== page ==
Josh Spector -- UBS -- Analyst

Okay. Thanks. And just a follow-up from the prior question. So in terms of pricing sequentially, how confident are you on flat pricing into the fourth quarter? I guess is that based on contracts that you already have in place? I guess I'm a little bit surprised given the destocking that pricing will be flat.

Mark Vergnano -- President and Chief Executive Officer

Yes, I'm completely confident. We are not going to waver on local price.

Josh Spector -- UBS -- Analyst

Very clear. Thank you.

Operator

Your next question comes from P.J. Juvekar of Citi. Your line is open.

P.J. Juvekar -- Citigroup -- Analyst

Hey, good morning, Mark. You mentioned your mid 20% growth in Fluoro products, but there has been some slowdown in your Fluoro products growth in the last 18 months. So, can you talk about that? And do you think the recent Supreme Court decision not to hear the EPA case, could that have some impact on Fluoro business?

Mark Vergnano -- President and Chief Executive Officer

Yes. So, make sure I understood the first part P.J., you're about Opteon growth?

P.J. Juvekar -- Citigroup -- Analyst

Yes, Opteon growth.

Mark Vergnano -- President and Chief Executive Officer

Yes. So, I would say the only adjustment we've seen in Opteon growth has been a little bit slower auto build rate in Europe. Remember we're fully -- 100% penetrated in Europe for the auto side and so auto builds have been a little bit slower in Europe as most of you know over the second half. Little bit of currency effect there as well, currency has sort of shifted. That's the only change we've seen on that side. On the US side we're only about 50% penetrated. We continue to believe despite the Supreme Court ruling that we will be 100% penetrated by 2021 and that's really driven off of the CAFE standards and the move that the auto manufacturers are making toward that. So, I don't think that -- we're disappointed that the Supreme Court didn't want to hear the appeal on SNAP, but it really isn't going to affect what we see over the next few years in terms of our growth rates going forward.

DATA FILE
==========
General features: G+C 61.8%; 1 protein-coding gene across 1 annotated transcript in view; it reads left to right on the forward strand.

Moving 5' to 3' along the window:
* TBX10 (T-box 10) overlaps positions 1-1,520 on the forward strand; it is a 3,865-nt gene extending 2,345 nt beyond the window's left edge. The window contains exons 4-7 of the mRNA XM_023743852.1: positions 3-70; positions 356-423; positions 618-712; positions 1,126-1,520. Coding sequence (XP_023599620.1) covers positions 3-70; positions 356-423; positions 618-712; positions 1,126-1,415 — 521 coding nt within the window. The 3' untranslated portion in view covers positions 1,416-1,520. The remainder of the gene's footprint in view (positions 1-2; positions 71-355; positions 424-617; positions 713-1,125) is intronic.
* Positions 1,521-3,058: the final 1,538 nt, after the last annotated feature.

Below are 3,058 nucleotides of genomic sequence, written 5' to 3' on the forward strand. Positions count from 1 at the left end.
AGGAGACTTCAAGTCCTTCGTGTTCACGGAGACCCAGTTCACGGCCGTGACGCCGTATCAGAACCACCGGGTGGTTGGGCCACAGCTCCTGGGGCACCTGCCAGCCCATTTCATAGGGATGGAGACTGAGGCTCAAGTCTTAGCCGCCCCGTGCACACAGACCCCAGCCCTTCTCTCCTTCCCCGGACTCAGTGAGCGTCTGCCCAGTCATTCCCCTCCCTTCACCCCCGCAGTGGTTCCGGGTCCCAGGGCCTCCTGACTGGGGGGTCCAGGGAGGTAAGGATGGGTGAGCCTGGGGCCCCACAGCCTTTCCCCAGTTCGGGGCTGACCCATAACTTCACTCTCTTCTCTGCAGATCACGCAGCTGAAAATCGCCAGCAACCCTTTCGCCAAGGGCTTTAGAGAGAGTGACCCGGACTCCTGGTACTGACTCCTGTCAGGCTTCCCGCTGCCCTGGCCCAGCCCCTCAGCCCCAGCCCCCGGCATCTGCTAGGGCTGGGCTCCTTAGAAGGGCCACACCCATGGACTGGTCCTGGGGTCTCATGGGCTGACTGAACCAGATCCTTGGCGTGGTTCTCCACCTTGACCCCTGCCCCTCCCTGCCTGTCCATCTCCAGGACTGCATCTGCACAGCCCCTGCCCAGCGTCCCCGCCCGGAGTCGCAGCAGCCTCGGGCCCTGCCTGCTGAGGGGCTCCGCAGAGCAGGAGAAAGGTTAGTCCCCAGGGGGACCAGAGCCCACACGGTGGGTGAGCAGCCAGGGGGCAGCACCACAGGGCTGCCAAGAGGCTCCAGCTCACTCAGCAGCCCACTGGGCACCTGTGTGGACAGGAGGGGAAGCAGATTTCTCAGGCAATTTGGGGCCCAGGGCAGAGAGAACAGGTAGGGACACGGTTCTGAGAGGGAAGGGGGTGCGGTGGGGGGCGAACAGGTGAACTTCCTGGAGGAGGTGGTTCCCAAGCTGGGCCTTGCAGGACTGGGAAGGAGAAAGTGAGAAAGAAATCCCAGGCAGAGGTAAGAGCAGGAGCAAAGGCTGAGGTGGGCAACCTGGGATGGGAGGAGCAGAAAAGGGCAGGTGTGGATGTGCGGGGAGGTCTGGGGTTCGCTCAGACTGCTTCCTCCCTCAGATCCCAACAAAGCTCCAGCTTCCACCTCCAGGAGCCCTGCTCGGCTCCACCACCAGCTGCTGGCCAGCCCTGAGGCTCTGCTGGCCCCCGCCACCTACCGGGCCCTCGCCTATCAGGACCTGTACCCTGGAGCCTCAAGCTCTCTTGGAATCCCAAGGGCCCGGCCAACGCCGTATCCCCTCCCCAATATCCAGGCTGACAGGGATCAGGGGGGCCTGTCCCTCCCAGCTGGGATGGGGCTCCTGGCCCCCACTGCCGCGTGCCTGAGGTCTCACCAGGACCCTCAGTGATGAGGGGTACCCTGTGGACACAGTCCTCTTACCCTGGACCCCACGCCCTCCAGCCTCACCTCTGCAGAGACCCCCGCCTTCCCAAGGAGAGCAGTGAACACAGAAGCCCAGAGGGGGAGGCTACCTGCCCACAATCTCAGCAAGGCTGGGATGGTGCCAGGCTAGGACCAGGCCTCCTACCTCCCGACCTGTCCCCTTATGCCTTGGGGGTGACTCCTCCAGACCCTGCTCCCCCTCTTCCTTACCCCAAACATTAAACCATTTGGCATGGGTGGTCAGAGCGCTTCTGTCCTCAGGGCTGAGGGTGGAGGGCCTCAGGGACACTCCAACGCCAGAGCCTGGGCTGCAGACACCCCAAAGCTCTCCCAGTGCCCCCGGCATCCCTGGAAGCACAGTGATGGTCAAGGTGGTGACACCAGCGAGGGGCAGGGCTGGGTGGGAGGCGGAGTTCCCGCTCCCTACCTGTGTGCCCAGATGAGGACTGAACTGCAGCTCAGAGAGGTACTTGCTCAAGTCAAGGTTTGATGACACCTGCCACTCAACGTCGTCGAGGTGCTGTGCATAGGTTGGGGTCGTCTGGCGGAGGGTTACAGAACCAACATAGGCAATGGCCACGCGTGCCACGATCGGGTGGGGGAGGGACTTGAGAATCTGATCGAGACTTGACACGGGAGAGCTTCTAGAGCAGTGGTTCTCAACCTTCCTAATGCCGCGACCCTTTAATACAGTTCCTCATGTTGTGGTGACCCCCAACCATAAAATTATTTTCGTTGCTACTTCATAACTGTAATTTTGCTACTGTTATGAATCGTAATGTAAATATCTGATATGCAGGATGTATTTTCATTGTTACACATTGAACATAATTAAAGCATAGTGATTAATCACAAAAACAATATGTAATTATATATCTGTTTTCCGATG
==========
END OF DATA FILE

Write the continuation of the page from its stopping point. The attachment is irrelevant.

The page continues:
P.J. Juvekar -- Citigroup -- Analyst

And just one question on TiO2 side. Can you talk about ore stocking that you mentioned and how much you can do there and just kind of give us some idea of what you can do on ore -- sort of buying ores ahead of price increases?

Mark Vergnano -- President and Chief Executive Officer

Yes. And one of the things we've used a little bit of cash and we're using a little bit of cash for the rest of the year for that very reason. We've taken up a little bit more ore than we normally would. We think it's a good prudent decision from a cost perspective as we sort of look out the next 12 to 18 months. That is a little bit more use of cash than we had planned, but we think it's a prudent decision for where we are right now. We're not going to go overboard with that, but we do think it's the right thing to do for the business and for our earnings going forward.

P.J. Juvekar -- Citigroup -- Analyst

Thank you.

Operator

Your next question comes from Arun Viswanathan from RBC. Your line is open.

Arun Viswanathan -- RBC Capital Markets -- Analyst

Great, thanks. Good morning. Just wondering if you could give us an idea of what you're seeing from an inventory standpoint across your customer base in the different regions and how do you get confidence as far as where you are in that cycle? I mean maybe you can give us some markers on what you're seeing and what normal would be. Thank you.

Mark Vergnano -- President and Chief Executive Officer

Yes. As you look at this destocking phenomenon, what we are seeing right now is no single segment -- it's occurring across segments, it's across -- occurring across the world. So, I can't tell you it's targeted anyone because it's really not. Again as I mentioned from earlier, a little bit earlier than we thought than our planning. We thought this would start maybe at the end of this year, but really being more of a 2019 phenomenon and we're seeing it really play out heavier in the fourth quarter of this year than we had originally planned. So, I think that's going to play through. We're going to keep very close to this and understand if there's any shift in terms of market share, if there's anything else going on. But at this point in time, I would say across the board happening a little bit faster than we anticipated with no one region being stronger than another.

Arun Viswanathan -- RBC Capital Markets -- Analyst

But are you able to provide any metrics on days of supply or anything like that? And especially for China, wondering if you have any look into the intermediaries and their position there as well, the distributors?

Mark Vergnano -- President and Chief Executive Officer